Mixing possibilities with the plugins of today are almost endless. Plenty of high quality plugins can be acquired for a very low price and sometimes even completely free. Still, many high end studios and producers often choose expensive hardware gear over plugins. Why is that?
Analog hardware contains nonlinear electronic components like transformers, transistors and vacuum tubes. These respond differently to varying electrical current especially with higher volume levels. This behavior creates subtle and sometimes not so subtle saturation and harmonic distortion that characterize the sound of the device. Nonlinearity is also the cause of the subtle sound differences between seemingly identical hardware devices that roll of the manufacturer’s conveyor belt.
Digital on the other hand is as linear as linear can be. Ones and zeros serve as switches that are either on or off. To emulate analog hardware, plugin developers have to create what is called an algorithm. An algorithm is a complex mathematical formula that describes the process of an electronic circuit and its characteristics.
Because nonlinear behavior gives an unlimited amount of variations in distortion and saturation it is impossible to emulate analog hardware one hundred percent accurate via an algorithm. If a plugin developer would do that you would probably be able to instantiate only one plugin on your powerful multi core Mac or PC before running out of processing power. Plugin developers therefore create an algorithm that calculates a sound that is as close as possible to that of the hardware. This algorithm needs to have a reasonable balance between the needed processing power and its sound quality.
There are several excellent plugins on the market today that do a very good job of emulating nonlinearity via clever algorithmic tricks. Their sound come very close to sounding and behaving like analog equipment. New and more powerful computers are released every year. So plugin makers get more opportunity to create great sounding algorithms. Today’s plugins are already very close to sounding truly analog. One very recent plugin that I was impressed with is the new synthesizer from Waves called Element. It has a sound and feel that comes very close to analog hardware. Others that come to mind are VCC and VTM from Slate Pro Audio that give you a great sounding mixing desks and analog tape emulation. With these kind of plugins coming onto the market you see more and more engineers and producers embrace the world of analog sounding plugins, leaving some of their hardware in a corner to catch dust. There will be a time where analog hardware just has too many disadvantages agaist using a plugin like their noisefloor, not being able to store your settings or easily use multiple instances on channels.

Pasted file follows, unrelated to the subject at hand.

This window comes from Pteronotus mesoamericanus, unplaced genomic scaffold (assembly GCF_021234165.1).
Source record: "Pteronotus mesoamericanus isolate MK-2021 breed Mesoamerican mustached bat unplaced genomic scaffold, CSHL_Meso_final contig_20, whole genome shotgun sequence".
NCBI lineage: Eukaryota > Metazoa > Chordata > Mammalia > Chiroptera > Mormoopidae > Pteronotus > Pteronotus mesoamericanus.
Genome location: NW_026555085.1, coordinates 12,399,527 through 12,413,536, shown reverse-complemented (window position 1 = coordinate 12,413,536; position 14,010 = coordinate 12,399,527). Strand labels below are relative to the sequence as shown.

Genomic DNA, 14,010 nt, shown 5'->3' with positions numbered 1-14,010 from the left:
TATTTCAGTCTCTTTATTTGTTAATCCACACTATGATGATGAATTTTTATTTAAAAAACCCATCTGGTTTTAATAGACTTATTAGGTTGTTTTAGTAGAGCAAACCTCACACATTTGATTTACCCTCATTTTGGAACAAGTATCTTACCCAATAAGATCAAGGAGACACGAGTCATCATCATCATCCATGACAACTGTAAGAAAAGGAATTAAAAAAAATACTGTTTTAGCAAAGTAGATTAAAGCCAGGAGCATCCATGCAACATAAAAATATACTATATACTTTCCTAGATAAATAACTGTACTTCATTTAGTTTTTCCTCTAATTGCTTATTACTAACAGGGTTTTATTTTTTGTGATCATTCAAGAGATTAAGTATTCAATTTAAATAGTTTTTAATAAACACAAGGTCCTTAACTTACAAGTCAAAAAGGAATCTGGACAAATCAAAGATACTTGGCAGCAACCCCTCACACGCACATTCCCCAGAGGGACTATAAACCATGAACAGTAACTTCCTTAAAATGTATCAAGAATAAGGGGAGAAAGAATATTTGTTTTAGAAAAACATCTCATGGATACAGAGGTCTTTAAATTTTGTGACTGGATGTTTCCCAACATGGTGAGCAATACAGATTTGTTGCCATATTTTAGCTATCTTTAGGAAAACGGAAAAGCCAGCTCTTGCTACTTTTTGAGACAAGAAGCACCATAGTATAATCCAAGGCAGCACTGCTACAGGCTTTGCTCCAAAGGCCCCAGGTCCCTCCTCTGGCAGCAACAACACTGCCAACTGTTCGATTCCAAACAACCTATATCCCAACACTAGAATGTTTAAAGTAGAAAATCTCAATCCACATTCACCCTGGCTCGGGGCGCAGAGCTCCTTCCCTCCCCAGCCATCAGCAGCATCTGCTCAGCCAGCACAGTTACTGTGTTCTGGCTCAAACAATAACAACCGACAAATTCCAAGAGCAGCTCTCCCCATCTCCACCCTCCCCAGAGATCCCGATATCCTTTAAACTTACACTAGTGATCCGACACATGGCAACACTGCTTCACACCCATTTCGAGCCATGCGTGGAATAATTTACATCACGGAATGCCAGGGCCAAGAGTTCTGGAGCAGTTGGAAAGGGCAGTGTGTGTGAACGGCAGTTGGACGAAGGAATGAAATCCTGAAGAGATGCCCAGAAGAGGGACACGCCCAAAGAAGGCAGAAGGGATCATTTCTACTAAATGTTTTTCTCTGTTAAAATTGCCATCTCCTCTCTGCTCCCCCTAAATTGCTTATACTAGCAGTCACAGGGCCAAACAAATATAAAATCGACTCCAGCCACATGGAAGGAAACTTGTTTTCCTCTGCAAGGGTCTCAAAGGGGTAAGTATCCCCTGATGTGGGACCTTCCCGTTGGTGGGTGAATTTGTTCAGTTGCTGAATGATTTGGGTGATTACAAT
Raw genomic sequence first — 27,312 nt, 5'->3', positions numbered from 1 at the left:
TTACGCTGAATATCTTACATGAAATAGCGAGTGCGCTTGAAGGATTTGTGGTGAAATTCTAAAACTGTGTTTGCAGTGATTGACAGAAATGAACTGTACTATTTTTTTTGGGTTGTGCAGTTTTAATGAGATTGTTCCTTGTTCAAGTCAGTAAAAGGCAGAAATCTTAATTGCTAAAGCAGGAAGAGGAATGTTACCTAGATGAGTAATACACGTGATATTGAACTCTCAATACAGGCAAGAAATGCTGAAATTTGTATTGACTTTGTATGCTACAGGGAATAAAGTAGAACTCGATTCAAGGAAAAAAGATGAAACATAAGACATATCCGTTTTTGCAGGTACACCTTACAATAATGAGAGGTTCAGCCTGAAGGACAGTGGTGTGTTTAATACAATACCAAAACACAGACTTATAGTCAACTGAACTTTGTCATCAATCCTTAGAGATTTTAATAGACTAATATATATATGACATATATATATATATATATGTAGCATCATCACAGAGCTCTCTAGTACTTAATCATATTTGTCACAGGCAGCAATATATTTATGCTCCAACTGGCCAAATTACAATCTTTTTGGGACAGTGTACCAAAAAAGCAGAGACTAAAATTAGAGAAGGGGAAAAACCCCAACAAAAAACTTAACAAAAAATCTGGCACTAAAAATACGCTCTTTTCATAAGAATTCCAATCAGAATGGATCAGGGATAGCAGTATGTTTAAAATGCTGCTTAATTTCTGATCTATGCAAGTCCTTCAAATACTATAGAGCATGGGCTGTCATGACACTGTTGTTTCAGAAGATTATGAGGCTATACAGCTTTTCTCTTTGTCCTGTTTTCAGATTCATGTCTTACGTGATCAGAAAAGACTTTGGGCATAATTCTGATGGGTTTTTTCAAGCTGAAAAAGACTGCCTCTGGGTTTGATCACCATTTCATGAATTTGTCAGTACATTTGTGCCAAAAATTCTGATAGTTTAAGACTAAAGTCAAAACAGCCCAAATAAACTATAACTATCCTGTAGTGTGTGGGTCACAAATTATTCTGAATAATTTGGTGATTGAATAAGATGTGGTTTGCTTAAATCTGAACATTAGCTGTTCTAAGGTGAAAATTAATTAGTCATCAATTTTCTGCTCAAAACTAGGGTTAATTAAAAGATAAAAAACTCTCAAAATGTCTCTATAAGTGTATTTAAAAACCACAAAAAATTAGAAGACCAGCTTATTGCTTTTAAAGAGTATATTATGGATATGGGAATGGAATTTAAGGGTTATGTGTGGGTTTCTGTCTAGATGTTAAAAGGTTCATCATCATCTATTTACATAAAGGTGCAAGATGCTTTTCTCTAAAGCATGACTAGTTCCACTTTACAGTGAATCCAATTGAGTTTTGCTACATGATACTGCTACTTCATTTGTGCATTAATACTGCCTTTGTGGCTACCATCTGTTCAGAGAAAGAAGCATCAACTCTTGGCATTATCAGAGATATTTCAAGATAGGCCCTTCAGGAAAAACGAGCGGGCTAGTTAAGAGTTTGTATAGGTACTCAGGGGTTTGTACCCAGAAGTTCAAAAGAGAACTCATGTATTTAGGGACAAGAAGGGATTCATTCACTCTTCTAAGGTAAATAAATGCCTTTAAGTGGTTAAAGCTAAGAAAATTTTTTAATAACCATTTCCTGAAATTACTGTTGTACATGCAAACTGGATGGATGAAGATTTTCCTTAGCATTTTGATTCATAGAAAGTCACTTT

Digital has some great advantages over analog and one of them is the fact that the options in building virtual electronic circuitry are endless. That’s where I would like to see more innovation from plugin developers. Not just another hardware emulation but completely new ways of treating audio. Plugins with a unique functionality and sound. NAMM 2013 is only a few weeks away. Who knows what we will be treated on?!